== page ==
2.6. Reverse transcription and quantitative real-time RT-PCR

All reactions were carried out simultaneously using the same master-mix to prevent variability and amplification inefficiencies between samples. First strand cDNA synthesis was performed on 1 μg total RNA using the QuantiTect Reverse Transcriptase kit (QIAGEN Ltd., Sussex, UK) following manufacturers' instructions.

Primer sequences and Entrez accession numbers for MyoD, PCNA, myogenin and IGF-I are outlined in Table 1. Primers were designed using the Primer-3 Web-Software (Whitehead Institute for Biomedical Research, MA, USA) and manufactured by MWG-Biotech (Ebersberg, Germany).

Table 1
Primer sequences (forward and reverse) used in real-time PCR analyses for MyoD, PCNA, myogenin and IGF-I mRNA expression.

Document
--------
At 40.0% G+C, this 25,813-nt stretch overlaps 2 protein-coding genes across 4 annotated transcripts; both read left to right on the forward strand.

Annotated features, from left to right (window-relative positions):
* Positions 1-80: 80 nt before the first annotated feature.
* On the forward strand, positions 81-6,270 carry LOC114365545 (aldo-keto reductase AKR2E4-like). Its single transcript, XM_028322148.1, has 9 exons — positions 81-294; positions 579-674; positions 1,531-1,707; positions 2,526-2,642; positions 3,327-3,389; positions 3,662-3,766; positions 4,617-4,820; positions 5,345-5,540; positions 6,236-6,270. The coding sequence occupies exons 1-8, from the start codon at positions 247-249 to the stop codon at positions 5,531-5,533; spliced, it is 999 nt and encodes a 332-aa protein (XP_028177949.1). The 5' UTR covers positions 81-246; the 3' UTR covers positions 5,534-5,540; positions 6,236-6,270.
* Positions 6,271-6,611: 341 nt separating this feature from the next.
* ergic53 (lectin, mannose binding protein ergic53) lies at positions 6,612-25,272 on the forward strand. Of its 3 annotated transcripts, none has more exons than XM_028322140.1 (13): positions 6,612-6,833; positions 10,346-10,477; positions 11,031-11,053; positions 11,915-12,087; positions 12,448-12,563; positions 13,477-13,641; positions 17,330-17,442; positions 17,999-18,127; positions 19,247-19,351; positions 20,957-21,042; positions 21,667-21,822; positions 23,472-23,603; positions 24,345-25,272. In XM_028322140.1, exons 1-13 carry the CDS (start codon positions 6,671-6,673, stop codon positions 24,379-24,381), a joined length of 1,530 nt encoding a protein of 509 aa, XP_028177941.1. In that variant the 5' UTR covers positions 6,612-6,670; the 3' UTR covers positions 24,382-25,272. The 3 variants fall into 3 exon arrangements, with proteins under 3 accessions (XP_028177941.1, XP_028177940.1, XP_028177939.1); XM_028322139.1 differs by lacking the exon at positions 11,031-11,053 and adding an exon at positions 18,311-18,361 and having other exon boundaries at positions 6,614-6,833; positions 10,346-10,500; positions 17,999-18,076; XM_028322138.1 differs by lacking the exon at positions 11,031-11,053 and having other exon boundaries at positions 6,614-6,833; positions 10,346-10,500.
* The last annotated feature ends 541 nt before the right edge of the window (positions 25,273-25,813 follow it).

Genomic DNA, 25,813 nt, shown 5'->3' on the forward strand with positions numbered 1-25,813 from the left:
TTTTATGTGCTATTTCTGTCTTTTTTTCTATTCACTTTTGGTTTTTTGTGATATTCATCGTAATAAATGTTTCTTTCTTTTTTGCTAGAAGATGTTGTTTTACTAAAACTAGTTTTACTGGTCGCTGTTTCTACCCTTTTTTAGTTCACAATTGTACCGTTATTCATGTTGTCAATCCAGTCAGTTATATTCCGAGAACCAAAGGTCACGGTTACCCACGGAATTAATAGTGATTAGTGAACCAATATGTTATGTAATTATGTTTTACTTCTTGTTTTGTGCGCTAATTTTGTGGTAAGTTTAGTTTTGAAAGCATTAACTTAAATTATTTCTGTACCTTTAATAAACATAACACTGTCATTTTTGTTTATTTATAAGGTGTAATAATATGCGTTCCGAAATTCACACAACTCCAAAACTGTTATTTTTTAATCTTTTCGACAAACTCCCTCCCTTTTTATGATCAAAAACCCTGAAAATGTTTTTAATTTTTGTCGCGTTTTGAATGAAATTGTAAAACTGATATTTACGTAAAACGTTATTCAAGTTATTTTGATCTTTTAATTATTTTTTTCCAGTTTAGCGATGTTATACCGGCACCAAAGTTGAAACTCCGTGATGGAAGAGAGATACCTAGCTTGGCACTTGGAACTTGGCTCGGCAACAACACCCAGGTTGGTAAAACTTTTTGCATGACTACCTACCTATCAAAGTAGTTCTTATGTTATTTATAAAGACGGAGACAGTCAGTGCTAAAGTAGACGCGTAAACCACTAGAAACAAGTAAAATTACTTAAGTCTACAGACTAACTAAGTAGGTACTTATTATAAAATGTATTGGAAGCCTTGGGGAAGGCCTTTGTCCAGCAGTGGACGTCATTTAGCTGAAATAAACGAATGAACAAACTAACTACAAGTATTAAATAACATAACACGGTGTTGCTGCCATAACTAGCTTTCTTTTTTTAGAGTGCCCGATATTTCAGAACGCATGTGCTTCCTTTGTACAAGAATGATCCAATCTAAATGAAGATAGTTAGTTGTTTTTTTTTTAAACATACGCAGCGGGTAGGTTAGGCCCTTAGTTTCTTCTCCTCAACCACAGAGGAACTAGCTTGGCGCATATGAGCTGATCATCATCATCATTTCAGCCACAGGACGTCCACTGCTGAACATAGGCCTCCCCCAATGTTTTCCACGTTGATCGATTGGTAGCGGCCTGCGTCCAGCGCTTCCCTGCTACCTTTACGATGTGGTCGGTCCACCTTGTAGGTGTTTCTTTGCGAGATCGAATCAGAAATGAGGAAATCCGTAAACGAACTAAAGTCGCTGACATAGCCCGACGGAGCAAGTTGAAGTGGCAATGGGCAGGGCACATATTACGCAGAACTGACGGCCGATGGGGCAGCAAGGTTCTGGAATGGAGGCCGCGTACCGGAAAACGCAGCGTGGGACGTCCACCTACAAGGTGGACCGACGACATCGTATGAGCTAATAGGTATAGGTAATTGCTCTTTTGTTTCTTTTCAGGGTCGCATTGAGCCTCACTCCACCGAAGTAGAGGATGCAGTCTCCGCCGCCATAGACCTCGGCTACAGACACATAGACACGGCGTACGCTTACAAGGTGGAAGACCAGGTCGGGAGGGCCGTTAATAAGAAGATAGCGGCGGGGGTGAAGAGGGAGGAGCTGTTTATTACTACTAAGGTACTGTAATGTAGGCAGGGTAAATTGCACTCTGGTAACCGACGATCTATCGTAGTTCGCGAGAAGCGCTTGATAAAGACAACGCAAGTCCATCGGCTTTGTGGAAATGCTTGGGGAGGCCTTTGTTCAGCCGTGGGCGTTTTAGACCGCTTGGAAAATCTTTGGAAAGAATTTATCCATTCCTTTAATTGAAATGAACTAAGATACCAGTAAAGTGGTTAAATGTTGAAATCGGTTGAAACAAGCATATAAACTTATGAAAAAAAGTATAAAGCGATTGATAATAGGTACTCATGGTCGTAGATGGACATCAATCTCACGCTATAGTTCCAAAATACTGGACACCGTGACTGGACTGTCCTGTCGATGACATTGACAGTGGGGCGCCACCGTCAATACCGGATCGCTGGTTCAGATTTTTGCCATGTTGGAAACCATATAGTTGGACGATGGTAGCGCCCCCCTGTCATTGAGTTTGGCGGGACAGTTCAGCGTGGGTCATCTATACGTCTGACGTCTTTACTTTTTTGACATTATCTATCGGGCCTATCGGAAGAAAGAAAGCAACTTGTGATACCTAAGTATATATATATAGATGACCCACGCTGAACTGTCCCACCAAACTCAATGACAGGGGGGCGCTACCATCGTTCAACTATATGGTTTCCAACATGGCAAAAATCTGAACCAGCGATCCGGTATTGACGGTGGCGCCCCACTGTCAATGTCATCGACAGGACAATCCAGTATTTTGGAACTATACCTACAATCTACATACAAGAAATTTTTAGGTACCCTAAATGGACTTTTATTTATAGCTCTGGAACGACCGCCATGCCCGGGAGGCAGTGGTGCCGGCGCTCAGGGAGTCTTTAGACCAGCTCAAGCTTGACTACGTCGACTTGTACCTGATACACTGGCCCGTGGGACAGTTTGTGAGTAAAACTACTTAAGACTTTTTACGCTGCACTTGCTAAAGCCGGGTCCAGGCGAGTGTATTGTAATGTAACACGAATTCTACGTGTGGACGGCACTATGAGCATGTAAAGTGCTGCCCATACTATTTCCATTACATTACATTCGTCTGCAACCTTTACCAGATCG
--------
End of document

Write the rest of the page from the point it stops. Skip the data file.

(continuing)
Real-time RT-PCR assays were conducted using the QuantiTect SYBR Green kit (QIAGEN Ltd., Sussex, UK) following manufacturers' instructions. Reactions were carried out in duplicate and consisted of either 1 μl sample cDNA or serially-diluted DNA standard (target sequence of interest). Samples were processed with a MJ Research Chromo4 real-time PCR detector (Bio-Rad Laboratories Ltd., Hampshire, UK) with the following thermal cycling conditions: 15 min Hotstart at 95 °C, followed by 35 amplification cycles of 15 s denaturation at 94 °C, 25 s annealing at 54 °C and 15 s extension at 72 °C. Quantification analysis was carried out using the MJ Research Opticon 3.1 software from standard curves with correlation coefficient (r2) greater than 0.98. Gene expression data was normalised to total RNA and presented as copy numbers. Specificity and purity of amplificons were verified from melting curves, agarose gel electrophoresis and DNA sequencing using the Applied Biosystems 3730 DNA analyser (Geneservice Ltd., Oxford, UK).